Your brand

My friend Blaine Parker writes a weekly screed he calls HOT POINTS. (You can sign up for his weekly screed at that link.) The focus is on advertising and marketing, but now and then he ends up writing about voiceover. Today’s edition is an example. He’s given me explicit permission to quote him, so here goes:

HOT POINTS for The Week of May 16, 2011



Or a brand is a font.


Or a brand is a color or a slogan.

As you probably know, a brand is none of the above.

A brand, ultimately, is how you want people to feel about your business.

Recently, I had the opportunity to again witness the power of a potent brand in action–a brand that has neither a logo nor a font, nor a color nor a slogan.    

The brand is a man.


This man has built an iconic, world-class brand following of devotees who will go to great lengths to buy what he is selling.

I recently spent four days at the New Orleans Jazz & Heritage Festival.

If you’ve never heard of Jazz Fest (sponsored in part by the iconic petroleum brand, Shell), it’s often recognized as the finest music festival in the nation.


Held at the New Orleans racetrack over two long weekends, the festival totals 7 days, 8 hours a day, of 10 stages going full bore with some of the finest music anywhere–jazz, rock, funk, hip-hop, folk, zydeco, gospel and blues, as well as derivatives thereof. (For example, one of the acts that’s been playing for 20 years is a band offering a wild fusion of jazz, rock and klezmer music.)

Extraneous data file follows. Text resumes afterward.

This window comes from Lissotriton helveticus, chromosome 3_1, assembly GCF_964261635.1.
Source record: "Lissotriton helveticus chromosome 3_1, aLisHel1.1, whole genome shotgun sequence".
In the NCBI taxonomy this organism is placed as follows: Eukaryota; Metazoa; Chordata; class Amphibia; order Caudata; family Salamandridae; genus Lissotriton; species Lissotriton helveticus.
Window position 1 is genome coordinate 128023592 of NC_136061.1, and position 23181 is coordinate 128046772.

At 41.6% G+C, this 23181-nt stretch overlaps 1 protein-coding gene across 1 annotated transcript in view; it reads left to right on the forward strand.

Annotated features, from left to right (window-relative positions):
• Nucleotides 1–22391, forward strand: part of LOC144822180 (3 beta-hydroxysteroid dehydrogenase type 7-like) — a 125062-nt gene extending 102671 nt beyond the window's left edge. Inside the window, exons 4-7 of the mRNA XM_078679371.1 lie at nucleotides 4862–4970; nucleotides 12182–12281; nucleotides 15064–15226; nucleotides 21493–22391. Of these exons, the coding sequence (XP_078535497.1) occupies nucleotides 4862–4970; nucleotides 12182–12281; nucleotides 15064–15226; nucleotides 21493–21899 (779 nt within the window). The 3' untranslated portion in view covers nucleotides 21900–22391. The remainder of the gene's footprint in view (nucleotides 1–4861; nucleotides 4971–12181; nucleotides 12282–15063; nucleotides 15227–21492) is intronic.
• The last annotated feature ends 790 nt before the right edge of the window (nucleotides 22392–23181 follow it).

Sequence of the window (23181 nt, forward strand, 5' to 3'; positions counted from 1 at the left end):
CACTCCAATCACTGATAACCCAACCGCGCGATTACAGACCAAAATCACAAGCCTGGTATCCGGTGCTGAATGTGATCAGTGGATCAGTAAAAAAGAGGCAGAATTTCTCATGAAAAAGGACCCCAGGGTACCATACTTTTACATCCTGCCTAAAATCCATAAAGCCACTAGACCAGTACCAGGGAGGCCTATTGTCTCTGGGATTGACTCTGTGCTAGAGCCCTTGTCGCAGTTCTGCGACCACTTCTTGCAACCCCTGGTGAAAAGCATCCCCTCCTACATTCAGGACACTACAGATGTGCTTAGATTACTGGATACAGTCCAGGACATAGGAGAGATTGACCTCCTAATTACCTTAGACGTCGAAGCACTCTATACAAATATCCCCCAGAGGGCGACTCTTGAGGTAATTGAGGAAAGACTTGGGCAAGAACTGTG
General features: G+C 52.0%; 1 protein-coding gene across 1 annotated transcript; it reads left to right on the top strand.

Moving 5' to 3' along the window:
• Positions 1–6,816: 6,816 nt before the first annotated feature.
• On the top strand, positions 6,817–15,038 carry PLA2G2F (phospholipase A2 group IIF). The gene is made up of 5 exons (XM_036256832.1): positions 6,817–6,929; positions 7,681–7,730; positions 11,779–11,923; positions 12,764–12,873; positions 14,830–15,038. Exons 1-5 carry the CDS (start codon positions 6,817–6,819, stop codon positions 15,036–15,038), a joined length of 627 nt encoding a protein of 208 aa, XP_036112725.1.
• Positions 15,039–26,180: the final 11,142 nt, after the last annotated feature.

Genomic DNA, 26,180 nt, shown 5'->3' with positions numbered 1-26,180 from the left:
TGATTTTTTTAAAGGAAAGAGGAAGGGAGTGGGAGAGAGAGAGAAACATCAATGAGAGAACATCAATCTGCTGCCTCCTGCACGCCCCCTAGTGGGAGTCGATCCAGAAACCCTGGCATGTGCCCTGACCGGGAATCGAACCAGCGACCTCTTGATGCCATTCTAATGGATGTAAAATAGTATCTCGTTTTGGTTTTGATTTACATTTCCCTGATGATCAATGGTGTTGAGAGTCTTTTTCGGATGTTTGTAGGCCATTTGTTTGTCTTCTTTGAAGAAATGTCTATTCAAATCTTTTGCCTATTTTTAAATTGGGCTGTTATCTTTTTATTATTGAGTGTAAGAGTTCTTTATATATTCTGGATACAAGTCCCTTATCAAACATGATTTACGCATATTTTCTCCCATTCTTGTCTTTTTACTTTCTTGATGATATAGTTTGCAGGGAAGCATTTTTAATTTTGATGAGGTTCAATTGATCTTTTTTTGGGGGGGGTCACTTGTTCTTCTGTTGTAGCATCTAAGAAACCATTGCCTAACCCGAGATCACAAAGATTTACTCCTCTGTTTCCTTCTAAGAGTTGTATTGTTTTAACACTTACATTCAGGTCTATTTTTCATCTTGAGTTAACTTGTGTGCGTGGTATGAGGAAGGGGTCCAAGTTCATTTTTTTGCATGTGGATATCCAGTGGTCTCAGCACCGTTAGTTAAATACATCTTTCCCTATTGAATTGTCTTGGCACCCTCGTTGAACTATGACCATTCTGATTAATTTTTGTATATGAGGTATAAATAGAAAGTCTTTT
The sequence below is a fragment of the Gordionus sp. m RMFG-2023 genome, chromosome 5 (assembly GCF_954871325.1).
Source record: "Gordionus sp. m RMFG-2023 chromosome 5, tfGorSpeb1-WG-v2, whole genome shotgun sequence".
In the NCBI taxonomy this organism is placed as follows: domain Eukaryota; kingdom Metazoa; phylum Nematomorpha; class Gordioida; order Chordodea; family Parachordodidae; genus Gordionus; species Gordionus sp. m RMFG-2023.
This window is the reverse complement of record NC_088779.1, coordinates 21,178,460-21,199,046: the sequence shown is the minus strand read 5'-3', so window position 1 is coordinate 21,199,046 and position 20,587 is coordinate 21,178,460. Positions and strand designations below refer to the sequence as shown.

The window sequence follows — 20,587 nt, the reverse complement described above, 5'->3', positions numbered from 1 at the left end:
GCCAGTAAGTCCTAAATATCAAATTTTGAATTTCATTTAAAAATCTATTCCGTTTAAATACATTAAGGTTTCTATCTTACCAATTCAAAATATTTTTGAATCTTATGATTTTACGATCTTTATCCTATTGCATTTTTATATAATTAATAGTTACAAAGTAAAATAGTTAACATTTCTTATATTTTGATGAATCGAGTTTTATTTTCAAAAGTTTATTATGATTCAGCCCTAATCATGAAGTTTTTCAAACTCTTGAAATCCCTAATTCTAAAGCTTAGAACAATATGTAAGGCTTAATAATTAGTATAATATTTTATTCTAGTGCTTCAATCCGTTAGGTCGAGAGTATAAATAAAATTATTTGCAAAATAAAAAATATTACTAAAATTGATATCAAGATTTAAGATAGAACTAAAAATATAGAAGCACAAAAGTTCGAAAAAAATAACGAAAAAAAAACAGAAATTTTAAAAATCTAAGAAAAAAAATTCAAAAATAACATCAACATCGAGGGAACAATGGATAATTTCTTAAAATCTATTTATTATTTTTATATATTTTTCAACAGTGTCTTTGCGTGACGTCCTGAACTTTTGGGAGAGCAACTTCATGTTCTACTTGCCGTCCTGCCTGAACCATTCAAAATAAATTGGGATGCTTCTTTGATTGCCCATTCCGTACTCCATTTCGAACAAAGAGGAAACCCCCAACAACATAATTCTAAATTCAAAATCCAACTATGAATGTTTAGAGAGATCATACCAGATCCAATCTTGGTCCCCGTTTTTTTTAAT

The festival’s main stage (brought to you by the iconic luxury automobile brand, Acura) features the biggest artists, and always offers a major, headlining act at the end of the day.

The second Saturday’s headliner was Jimmy Buffett–a man who is the living embodiment of persona-based brand.

On most days, early in the day, it’s fairly easy to move around the crowd in front of the Acura stage.


But when Jimmy plays, it’s a different story.





Even though Jimmy doesn’t go on until 5:25pm, his tribe is already gathering by noon.


By 4:25 pm, when the famed New Orleans pianist, songwriter and music producer Allen Toussaint is performing his set, it’s difficult to move through the crowd that is jamming the acreage in front of the stage.


The Parrotheads are out in full tribal force, carrying their battle flags from places like Key West, the Bahamas, and the Virgin Islands. Rainbow streamers, windsocks and beach balls abound.


While the crowd is not there to see Allen Toussaint per se, they have no problem with him–especially when he plays his song, “I Wanna Hang With Jimmy Buffett.”


By the time Jimmy takes the stage an hour later, this end of the racetrack is a veritable Caribbean sea of humanity. Easily, there must be 30,000 people jammed into this section of the infield.


When Jimmy finally comes to the stage, the noise is joyfully deafening.





For Jimmy, that means cargo shorts and a T-shirt, bare feet, a Saints cap in obeisance to the local gods of the Superdome, and a pair of aviator shades. (Note the aviator shades, please. These will surface again.)


Jimmy, of course, plays his hits. And it is clearly evident why he named an album of his greatest hits, Songs You Know By Heart. A huge portion of the crowd is singing along. (In a live album from years ago, Jimmy jokingly admonishes a crowd in Atlanta, saying, “It’s not nice when you beat Jimmy to the words of his own song.”)


But when the anthem comes, it’s truly something to see. 30,000-plus people standing on their feet, joyfully singing along to “Margaritaville.”